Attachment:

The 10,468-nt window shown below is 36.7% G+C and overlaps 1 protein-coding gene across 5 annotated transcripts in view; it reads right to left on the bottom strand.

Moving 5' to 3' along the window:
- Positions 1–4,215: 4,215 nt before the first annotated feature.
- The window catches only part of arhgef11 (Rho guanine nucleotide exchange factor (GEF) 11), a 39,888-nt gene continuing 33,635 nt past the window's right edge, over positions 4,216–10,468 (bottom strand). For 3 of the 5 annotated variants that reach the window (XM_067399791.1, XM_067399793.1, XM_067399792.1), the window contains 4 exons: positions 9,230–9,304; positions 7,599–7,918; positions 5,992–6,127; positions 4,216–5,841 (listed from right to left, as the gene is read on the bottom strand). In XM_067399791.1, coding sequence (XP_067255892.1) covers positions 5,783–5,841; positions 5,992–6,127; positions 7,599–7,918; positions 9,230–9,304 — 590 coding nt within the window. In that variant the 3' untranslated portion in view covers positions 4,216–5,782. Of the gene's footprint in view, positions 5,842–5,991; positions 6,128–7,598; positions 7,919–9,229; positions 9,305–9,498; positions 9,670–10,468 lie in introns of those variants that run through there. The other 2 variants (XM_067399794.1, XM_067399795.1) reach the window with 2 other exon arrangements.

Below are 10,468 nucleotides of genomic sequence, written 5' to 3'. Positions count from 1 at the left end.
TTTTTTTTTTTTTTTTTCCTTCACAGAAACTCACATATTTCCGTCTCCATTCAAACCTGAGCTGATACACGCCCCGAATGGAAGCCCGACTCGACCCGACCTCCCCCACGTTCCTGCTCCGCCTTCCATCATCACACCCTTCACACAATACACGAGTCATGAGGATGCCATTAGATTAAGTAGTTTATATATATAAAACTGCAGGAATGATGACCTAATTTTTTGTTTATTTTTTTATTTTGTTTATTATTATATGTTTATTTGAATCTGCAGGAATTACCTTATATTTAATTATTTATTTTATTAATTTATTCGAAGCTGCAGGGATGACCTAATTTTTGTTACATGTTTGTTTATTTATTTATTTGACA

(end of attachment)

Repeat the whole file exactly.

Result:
The 10,468-nt window shown below is 36.7% G+C and overlaps 1 protein-coding gene across 5 annotated transcripts in view; it reads right to left on the bottom strand.

Moving 5' to 3' along the window:
- Positions 1–4,215: 4,215 nt before the first annotated feature.
- The window catches only part of arhgef11 (Rho guanine nucleotide exchange factor (GEF) 11), a 39,888-nt gene continuing 33,635 nt past the window's right edge, over positions 4,216–10,468 (bottom strand). For 3 of the 5 annotated variants that reach the window (XM_067399791.1, XM_067399793.1, XM_067399792.1), the window contains 4 exons: positions 9,230–9,304; positions 7,599–7,918; positions 5,992–6,127; positions 4,216–5,841 (listed from right to left, as the gene is read on the bottom strand). In XM_067399791.1, coding sequence (XP_067255892.1) covers positions 5,783–5,841; positions 5,992–6,127; positions 7,599–7,918; positions 9,230–9,304 — 590 coding nt within the window. In that variant the 3' untranslated portion in view covers positions 4,216–5,782. Of the gene's footprint in view, positions 5,842–5,991; positions 6,128–7,598; positions 7,919–9,229; positions 9,305–9,498; positions 9,670–10,468 lie in introns of those variants that run through there. The other 2 variants (XM_067399794.1, XM_067399795.1) reach the window with 2 other exon arrangements.

Below are 10,468 nucleotides of genomic sequence, written 5' to 3'. Positions count from 1 at the left end.
TTTTTTTTTTTTTTTTTCCTTCACAGAAACTCACATATTTCCGTCTCCATTCAAACCTGAGCTGATACACGCCCCGAATGGAAGCCCGACTCGACCCGACCTCCCCCACGTTCCTGCTCCGCCTTCCATCATCACACCCTTCACACAATACACGAGTCATGAGGATGCCATTAGATTAAGTAGTTTATATATATAAAACTGCAGGAATGATGACCTAATTTTTTGTTTATTTTTTTATTTTGTTTATTATTATATGTTTATTTGAATCTGCAGGAATTACCTTATATTTAATTATTTATTTTATTAATTTATTCGAAGCTGCAGGGATGACCTAATTTTTGTTACATGTTTGTTTATTTATTTATTTGACA